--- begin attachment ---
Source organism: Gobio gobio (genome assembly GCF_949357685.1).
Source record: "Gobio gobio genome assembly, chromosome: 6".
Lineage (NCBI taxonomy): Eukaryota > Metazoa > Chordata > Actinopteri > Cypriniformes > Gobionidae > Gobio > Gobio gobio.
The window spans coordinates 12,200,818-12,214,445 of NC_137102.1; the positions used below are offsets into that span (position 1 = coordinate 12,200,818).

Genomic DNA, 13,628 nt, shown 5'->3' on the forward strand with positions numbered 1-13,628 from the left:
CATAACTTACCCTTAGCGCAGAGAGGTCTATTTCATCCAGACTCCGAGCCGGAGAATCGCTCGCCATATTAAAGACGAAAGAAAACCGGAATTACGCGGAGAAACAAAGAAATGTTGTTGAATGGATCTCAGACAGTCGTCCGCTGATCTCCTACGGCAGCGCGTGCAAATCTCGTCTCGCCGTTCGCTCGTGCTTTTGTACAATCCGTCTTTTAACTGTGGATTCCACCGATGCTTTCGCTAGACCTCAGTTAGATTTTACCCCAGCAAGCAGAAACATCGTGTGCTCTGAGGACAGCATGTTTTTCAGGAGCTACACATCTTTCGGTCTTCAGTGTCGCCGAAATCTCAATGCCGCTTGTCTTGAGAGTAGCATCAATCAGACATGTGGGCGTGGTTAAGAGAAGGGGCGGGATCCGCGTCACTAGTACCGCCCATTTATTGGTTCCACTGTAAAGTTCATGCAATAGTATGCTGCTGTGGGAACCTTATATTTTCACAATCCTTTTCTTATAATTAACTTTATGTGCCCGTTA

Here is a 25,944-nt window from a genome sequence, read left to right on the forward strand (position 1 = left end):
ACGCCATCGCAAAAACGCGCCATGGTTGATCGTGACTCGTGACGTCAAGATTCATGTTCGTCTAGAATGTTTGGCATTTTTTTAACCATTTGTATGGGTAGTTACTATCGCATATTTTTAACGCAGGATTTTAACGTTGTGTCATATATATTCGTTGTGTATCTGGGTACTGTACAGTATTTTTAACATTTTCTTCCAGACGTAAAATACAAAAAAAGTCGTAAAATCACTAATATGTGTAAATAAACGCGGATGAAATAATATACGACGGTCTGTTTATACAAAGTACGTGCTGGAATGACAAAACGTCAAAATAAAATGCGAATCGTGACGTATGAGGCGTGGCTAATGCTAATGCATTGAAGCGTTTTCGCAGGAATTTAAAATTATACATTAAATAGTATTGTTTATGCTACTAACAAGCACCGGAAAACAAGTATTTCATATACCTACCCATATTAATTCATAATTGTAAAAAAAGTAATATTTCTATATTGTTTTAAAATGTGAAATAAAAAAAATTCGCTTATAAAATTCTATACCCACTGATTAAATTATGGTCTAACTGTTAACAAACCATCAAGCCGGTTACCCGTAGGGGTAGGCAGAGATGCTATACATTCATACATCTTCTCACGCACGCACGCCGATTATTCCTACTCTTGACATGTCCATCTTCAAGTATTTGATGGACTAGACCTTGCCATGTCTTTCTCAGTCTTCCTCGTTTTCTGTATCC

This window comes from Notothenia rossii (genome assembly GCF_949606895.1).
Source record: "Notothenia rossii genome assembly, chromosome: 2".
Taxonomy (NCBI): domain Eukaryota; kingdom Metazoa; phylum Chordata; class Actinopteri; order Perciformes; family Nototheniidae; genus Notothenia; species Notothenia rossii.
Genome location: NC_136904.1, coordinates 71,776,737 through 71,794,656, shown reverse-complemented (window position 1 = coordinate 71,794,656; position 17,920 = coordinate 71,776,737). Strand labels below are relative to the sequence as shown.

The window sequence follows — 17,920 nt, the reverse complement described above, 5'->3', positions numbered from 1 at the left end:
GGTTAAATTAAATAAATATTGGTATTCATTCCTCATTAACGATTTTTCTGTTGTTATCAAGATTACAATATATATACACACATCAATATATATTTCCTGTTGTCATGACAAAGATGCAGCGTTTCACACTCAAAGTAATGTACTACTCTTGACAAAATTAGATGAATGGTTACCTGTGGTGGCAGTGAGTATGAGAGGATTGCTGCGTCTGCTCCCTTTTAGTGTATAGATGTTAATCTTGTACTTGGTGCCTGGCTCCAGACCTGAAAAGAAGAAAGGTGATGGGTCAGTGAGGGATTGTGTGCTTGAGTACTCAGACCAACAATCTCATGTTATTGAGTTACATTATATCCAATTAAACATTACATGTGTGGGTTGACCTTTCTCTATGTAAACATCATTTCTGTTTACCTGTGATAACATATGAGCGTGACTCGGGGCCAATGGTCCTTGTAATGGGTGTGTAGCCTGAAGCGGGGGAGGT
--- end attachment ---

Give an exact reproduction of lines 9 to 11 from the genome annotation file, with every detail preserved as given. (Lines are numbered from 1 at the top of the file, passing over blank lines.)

This window comes from Notothenia rossii (genome assembly GCF_949606895.1).
Source record: "Notothenia rossii genome assembly, chromosome: 2".
Taxonomy (NCBI): domain Eukaryota; kingdom Metazoa; phylum Chordata; class Actinopteri; order Perciformes; family Nototheniidae; genus Notothenia; species Notothenia rossii.